To explore the potential value of heart rate variability features for automated monitoring of sedation levels in mechanically ventilated ICU patients.Design:
Multicenter, pilot study.Setting:
Several ICUs at Massachusetts General Hospital, Boston, MA.Patients:
Electrocardiogram recordings from 40 mechanically ventilated adult patients receiving sedatives in an ICU setting were used to develop and test the proposed automated system.Measurements and Main Results:
Richmond Agitation-Sedation Scale scores were acquired prospectively to assess patient sedation levels and were used as ground truth. Richmond Agitation-Sedation Scale scores were grouped into four levels, denoted “unarousable” (Richmond Agitation- Sedation Scale = –5, –4), “sedated” (–3, –2, –1), “awake” (0), “agitated” (+1, +2, +3, +4). A multiclass support vector machine algorithm was used for classification. Classifier training and performance evaluations were carried out using leave-oneout cross validation. An overall accuracy of 69% was achieved for discriminating between the four levels of sedation. The proposed system was able to reliably discriminate (accuracy = 79%) between sedated (Richmond Agitation-Sedation Scale < 0) and nonsedated states (Richmond Agitation-Sedation Scale > 0).Conclusions:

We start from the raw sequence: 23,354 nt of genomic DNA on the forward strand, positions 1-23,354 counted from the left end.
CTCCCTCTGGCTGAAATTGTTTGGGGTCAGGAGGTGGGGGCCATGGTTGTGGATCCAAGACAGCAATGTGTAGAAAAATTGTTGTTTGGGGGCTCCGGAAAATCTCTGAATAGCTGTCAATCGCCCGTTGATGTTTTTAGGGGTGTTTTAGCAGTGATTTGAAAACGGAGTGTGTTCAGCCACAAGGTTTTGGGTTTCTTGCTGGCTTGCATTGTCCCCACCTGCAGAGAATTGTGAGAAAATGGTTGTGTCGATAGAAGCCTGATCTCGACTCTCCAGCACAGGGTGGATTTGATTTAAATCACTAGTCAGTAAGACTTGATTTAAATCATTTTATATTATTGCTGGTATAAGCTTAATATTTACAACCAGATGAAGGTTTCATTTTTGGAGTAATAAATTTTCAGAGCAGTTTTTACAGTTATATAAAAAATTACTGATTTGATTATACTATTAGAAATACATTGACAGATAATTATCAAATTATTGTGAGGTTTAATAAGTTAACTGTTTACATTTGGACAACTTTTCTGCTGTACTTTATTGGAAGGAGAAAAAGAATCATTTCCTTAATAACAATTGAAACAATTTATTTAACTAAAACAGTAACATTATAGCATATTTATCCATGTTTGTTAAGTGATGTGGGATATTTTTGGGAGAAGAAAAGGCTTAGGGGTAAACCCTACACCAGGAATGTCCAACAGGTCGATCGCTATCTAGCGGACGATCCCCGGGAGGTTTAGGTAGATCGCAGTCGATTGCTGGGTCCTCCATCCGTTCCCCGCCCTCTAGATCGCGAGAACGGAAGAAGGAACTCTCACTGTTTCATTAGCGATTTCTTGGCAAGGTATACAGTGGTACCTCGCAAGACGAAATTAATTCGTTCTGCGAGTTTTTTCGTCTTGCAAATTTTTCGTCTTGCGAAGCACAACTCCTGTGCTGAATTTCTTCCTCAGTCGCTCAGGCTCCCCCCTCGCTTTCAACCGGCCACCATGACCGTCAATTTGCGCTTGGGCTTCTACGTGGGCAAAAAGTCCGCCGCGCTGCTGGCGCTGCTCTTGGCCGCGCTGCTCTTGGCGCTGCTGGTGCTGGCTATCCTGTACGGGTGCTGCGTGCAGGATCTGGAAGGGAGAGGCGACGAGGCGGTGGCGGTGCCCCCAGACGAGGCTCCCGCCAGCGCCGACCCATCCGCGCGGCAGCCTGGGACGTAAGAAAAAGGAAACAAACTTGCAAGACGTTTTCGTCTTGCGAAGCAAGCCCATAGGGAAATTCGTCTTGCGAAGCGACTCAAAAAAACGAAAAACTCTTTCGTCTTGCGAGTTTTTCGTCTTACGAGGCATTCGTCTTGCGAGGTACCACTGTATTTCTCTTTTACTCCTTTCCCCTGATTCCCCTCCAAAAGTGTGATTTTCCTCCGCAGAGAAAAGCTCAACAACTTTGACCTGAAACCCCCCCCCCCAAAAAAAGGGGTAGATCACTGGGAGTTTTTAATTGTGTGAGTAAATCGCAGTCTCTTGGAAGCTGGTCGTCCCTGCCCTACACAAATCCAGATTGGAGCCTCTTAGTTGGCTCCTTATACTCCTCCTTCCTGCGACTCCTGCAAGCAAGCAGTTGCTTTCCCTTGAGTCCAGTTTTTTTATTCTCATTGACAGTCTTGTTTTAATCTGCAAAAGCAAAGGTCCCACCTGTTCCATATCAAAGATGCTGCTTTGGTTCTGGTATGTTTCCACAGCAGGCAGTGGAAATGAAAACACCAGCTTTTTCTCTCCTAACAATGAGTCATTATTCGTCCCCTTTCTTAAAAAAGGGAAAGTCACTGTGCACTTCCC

With further refinement, the methodology reported herein could lead to a fully automated system for depth of sedation monitoring. By enabling monitoring to be continuous, such technology may help clinical staff to monitor sedation levels more effectively and to reduce complications related to over- and undersedation.